You know a topic is picking up heat in academia when it is given an acronym. Nobody got time to say the whole damn moniker each and every time it comes up! TTT and STT stand for Teacher Talk Time and Student Talk Time respectively. Research into how they each occupy the classroom is a big topic in educational research.
One of the most crucial, now widely-recognised findings is that TTT tends to hugely outcompete STT in traditional schooling models. This can be easily traced to the conception of education whereby a knowledgeable source (the teacher) transmits information to a less knowledgeable or possibly even ‘empty’ receptacle (the student). Now this conception sounds pretty bad – and it really can be – but it is also very, very prevalent. For example, even though it is definitely not the only model I make use of in my day-to-day teaching, I can’t deny that it comes up. Because there are times when I transmit new knowledge to my students and simply hope that they absorb it. TTT.
Buuuuut ‘simply hoping they absorb it’ is a catch. I can’t pin my teaching prowess on that kind of hope – I am accountable, largely, for what my students absorb during their time with me. And even though this sounds like serious pressure (which it is) there are ways to deal with it that don’t just fall back on more TTT.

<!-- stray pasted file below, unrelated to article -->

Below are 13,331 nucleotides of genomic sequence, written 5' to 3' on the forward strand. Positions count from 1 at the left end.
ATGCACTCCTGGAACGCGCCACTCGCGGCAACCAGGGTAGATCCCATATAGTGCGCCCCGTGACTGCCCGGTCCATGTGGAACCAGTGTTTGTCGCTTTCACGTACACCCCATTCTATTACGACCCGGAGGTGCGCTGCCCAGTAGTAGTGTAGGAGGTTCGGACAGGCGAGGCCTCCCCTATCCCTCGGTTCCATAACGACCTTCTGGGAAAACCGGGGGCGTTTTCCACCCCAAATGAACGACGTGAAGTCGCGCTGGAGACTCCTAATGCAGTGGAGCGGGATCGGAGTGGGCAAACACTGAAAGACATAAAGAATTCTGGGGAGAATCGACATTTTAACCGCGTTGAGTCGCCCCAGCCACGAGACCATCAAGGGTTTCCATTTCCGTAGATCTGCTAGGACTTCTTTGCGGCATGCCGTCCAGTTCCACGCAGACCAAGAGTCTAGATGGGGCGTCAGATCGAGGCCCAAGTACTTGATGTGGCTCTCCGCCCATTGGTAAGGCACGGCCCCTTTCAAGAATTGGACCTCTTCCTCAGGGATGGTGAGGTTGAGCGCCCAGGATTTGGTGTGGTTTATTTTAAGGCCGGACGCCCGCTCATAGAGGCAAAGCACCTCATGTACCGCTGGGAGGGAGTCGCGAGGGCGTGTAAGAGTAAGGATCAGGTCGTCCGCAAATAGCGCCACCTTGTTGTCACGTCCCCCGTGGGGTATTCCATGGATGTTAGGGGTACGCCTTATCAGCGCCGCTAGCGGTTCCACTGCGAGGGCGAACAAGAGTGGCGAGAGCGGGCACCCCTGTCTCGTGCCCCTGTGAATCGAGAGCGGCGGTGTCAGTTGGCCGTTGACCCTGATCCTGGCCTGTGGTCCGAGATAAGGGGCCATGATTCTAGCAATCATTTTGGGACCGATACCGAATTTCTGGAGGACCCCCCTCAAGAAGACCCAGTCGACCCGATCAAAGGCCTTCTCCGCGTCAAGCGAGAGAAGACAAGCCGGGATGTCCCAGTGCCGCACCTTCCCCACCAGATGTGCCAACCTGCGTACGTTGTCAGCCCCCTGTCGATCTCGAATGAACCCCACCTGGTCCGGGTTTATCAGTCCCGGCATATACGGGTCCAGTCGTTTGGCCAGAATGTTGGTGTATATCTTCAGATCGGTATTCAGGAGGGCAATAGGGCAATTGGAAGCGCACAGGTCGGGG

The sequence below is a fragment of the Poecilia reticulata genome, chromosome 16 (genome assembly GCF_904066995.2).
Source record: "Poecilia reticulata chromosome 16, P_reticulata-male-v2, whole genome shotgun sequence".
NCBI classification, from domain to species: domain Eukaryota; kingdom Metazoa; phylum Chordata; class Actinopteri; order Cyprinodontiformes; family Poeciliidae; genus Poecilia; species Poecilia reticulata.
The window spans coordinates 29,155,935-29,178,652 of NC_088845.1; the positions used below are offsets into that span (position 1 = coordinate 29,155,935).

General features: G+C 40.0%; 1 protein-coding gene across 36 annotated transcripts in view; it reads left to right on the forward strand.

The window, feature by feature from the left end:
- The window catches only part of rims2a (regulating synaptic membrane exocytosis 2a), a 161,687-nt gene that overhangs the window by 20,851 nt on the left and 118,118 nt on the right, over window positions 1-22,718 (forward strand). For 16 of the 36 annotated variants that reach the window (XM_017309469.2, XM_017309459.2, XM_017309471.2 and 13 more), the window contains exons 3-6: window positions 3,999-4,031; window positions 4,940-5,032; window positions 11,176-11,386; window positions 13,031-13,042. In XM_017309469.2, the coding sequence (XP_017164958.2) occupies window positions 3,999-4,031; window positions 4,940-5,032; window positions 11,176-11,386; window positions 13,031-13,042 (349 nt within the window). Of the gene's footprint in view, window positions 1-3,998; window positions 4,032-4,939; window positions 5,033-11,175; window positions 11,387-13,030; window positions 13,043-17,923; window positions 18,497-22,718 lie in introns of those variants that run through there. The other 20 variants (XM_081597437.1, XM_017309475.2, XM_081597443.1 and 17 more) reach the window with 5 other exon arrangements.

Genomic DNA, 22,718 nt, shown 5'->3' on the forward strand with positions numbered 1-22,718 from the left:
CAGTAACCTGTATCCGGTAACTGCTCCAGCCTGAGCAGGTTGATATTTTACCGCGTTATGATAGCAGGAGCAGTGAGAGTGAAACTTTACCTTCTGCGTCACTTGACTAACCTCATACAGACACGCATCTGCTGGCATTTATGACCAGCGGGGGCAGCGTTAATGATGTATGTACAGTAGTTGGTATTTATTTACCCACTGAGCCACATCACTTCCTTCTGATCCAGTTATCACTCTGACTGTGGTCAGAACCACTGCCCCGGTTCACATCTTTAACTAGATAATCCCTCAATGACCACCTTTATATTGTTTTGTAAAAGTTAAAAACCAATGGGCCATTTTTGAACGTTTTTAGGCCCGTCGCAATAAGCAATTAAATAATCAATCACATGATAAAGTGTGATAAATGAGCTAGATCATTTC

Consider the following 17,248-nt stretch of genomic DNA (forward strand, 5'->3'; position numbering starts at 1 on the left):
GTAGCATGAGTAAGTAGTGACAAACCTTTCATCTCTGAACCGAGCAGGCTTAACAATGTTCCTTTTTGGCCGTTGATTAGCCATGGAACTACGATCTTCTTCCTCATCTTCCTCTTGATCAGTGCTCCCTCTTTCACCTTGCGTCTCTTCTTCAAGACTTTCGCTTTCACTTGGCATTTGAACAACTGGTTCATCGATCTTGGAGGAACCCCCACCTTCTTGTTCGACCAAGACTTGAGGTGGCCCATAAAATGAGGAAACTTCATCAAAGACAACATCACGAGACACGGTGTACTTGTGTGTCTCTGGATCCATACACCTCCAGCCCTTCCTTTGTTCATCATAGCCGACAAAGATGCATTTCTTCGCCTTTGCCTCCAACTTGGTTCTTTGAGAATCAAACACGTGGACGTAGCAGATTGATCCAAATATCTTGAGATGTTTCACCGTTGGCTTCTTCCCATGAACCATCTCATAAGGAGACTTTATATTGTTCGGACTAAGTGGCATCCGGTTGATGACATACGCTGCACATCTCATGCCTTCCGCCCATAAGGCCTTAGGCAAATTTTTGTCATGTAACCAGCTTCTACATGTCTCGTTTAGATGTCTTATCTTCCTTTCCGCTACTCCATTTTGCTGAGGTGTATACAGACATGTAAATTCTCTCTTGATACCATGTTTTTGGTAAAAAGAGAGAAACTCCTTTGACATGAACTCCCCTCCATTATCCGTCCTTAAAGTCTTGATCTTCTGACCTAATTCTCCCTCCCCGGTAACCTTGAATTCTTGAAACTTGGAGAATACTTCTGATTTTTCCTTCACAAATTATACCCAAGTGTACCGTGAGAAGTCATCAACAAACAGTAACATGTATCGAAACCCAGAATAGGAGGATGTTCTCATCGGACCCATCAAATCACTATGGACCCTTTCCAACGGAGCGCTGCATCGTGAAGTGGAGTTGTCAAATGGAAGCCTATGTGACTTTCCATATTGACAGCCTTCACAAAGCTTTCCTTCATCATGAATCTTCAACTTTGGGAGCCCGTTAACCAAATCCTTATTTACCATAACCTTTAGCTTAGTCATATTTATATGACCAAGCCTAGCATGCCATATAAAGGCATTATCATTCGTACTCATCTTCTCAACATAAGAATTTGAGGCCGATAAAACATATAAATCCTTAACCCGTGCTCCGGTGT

In fact, another really important finding in TTT / STT research is that – surprise, surprise – increased STT is actually the talk time that really impacts student learning. Well who’dathunk?
In my next SQ post I’ll be comparing some practical approaches to decreasing TTT and increasing STT. More specifically I am going to compare traditional and mainstream approaches (which are still predicated on a hierarchical view of teacher vs students, teacher having total authority, children being subordinate) with more radical, alternative and anti-establishment approaches that recognise children’s agency and the huge need for educational reform – and even overhaul.
Go to The Snapshot. Go to the SQ. Go to Start.
A daunted but determined teacher irons out the fabric of her brain.